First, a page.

Pattern Review- Sew House 7, Rose City Halter Dress, Making the Toile

I've really enjoyed exploring the world of independent pattern makers which, whether you use the PDF or printed paper versions, can open up a whole new world to the home garment sewer. I've found that, in addition to fresh and innovative designs, the independent pattern makers often provide more detail, tips/tricks and design options in their written instructions. I feel like I often learn new things from sewing along with these because of they provide a fresh perspective. One of these designers is Peggy Mead of Sew House 7. The Sew House 7 pattern that I tried was the Mississippi Avenue Dress which I made in a floral voile. It is pictured below, hanging in our kitchen-window-turned-light box, with Mrs. Porter's peonies in the foreground.

After this make, I then had an opportunity to test the Sew House 7 Nehalem pattern. I made the pants, which I love and wear constantly. I  will tell you more about that pattern in a future post. Because today, I want to tell you about the Rose City Halter Dress.

Here is Lucie in the wearable toile (or muslin) of the Rose City Dress. We were both quite happy with the way it turned out. Lucie is about 5'3" and we sewed a size 8. We cut this version about 6" shorter than the printed pattern. I've tried to be more diligent about making toile to check fit and to facilitate making any changes before cutting into fabric that is one-of -kind, vintage, irreplaceable or just too precious to sacrifice to the "great unknown." It is just fabric after all, but sometimes, it is really special. On the other hand, I didn't enjoy of making up a toile out of something that is unwearable, both because it seems like such a waste to have it end up back at a thrift shop or, worse, in the landfill. In addition, it's just a more pleasant experience to work with a fabric that feels nice an behaves itself.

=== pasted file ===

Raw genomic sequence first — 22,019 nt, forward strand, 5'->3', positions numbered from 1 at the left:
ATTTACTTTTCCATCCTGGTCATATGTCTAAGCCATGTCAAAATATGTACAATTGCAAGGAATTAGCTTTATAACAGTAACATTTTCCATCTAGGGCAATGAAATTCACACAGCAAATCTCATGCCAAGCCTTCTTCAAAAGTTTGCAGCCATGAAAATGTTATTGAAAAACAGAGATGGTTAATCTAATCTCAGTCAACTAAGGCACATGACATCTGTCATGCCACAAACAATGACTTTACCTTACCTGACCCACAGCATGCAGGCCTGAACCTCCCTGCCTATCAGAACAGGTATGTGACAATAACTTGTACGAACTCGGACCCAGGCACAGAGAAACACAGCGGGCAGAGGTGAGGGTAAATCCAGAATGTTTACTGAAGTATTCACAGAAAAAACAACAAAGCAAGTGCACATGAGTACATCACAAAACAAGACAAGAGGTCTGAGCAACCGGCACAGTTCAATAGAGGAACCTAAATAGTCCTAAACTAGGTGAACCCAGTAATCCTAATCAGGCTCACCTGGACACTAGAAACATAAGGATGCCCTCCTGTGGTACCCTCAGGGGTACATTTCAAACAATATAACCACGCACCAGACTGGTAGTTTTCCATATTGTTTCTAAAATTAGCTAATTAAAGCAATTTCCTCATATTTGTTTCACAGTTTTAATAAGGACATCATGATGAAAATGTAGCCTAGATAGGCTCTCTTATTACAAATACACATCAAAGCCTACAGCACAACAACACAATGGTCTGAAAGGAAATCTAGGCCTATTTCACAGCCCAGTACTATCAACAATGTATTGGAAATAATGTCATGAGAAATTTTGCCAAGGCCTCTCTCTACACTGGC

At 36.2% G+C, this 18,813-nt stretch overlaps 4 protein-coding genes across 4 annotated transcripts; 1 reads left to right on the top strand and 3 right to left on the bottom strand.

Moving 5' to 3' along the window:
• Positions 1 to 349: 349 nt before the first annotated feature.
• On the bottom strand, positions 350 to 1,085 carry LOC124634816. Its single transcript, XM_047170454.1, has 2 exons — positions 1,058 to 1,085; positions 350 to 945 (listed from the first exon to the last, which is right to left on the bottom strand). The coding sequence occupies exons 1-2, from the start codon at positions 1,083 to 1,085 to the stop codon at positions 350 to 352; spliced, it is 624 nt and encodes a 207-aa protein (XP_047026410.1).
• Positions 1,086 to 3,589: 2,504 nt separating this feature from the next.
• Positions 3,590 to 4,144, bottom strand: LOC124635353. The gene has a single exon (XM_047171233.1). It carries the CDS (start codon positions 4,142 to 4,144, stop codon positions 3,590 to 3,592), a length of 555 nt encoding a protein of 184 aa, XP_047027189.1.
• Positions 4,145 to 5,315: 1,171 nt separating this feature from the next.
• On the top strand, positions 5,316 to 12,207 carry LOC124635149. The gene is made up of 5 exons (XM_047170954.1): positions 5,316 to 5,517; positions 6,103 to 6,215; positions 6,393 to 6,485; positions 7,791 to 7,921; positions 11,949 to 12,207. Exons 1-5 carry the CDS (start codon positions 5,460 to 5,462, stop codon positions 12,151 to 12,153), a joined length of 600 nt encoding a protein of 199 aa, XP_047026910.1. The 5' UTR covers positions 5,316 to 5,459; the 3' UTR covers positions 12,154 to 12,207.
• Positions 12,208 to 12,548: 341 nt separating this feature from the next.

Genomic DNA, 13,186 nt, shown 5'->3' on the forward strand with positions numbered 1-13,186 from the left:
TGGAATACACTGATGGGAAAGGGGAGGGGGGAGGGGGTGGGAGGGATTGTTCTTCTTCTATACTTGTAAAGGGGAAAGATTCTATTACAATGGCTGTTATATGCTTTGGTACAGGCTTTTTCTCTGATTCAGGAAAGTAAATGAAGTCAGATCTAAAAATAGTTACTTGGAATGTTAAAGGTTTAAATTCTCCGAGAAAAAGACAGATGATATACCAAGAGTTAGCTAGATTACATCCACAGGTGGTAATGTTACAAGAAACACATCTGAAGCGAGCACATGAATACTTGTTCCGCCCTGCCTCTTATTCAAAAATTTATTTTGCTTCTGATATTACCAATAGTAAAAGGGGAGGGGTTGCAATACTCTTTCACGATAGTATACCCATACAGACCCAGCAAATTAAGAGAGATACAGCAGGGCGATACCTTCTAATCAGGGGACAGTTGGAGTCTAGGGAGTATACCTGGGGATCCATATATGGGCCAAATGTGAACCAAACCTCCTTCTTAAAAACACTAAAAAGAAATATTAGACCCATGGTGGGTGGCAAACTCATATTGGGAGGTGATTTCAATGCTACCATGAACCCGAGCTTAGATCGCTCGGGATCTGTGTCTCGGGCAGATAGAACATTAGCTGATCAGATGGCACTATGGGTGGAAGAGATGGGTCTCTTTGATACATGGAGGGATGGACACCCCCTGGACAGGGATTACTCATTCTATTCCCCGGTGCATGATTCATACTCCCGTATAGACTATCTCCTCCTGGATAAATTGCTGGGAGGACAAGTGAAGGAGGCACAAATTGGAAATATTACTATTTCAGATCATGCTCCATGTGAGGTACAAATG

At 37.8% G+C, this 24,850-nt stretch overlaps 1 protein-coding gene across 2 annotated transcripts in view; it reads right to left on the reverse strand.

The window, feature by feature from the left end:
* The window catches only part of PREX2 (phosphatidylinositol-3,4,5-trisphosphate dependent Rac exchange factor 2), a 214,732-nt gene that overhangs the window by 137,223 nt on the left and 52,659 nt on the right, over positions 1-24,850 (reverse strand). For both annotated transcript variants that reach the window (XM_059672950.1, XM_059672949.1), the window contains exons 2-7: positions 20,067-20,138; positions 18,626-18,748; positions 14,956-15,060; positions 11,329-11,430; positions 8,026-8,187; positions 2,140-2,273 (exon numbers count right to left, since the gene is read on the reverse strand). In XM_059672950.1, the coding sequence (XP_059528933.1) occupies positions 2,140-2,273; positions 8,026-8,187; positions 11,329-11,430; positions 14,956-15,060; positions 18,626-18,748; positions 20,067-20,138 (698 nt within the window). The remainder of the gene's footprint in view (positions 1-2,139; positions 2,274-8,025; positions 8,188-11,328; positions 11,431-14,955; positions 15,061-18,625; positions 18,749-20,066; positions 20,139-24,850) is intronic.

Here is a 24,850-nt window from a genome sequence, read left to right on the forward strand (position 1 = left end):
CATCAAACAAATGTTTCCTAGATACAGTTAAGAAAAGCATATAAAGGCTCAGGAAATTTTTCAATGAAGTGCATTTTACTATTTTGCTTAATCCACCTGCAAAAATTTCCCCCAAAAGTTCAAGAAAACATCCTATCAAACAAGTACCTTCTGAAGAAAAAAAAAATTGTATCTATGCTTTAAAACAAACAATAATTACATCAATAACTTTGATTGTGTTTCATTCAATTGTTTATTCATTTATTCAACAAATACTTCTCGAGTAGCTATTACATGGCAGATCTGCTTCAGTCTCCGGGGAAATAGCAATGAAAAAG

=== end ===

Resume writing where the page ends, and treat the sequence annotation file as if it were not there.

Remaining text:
I've decided that using cotton gingham for a toile is a good compromise. This is the 1 inch Carolina Gingham from Robert Kaufman (available in the shop in several colors) is a good compromise. The grided pattern on Gingham has the advantage of making it easy to mark, measure and document any changes. It also comes in a wide array of great colors. I have always had a soft spot for gingham as I walks the line between sweet and sophisticated with so much aplomb! In the end, this toile turned out the be quite cute and wearable. We didn't have to make changes in terms of fit and the dry run let me work out any kinks before cutting into the Les Fleurs rayon. 

I didn't find any problems at all with this pattern.  I used lining fabric instead of the gingham for the undersurface of the tie (this, from a long habit of not really reading directions when using Big 4 or Japanese patterns...). This is not really a big deal, but I did make a point to do it properly in my final make. The look of this dress is quite classic, but unlike most halter dresses is really is quite "covered up in the front and on the sides. The pattern includes two skirt variations, the gathered one you see here, and a flat fronted more semi-circular shape (I haven't tried this one yet). Both variations include pockets. The pockets on his variation are wonderful, set not in the side seam, but to the front, in a way that makes the pockets much more stable and usable. This is design element that was simple to sew, and one I will definitely keep in mind when "hacking" other patterns in the future. As we all know, you've gotta have pockets.

My most frequently asked question so far is about "support." I am happy to report that this dress can be worn with a bra with convertible straps, but even with out poses little danger of "overexposure". This is a really big plus, for people who are a little more modest or full figured. It also makes the pattern very adaptable and not necessarily 'summery."

One little detail I did add to my Rose City dress was hanging loops. I inserted loops of ribbon at the top of the seam between the bodice and lining about 1 1/2 inches to the back of the side seams. These support the dress on the hanger, balancing the weight to prevent stress on the ties and help to keep it wrinkle free. Its also a fun way to use up little bits of ribbon, seam binding or tape from you stash. For this I used some vintage ribbon than cam from my grandmother.

I could easily imagine this dress as a more formal, seasonless look in a dark colored silk or even velvet. I have some dark green tartan silk in my stash that would look beautiful made up in this pattern. It would make a great Winter formal or bridesmaid dress. We may give it a try this Winter. In  short, we love this pattern. I'll share the details of the final make in my next post.

Sarah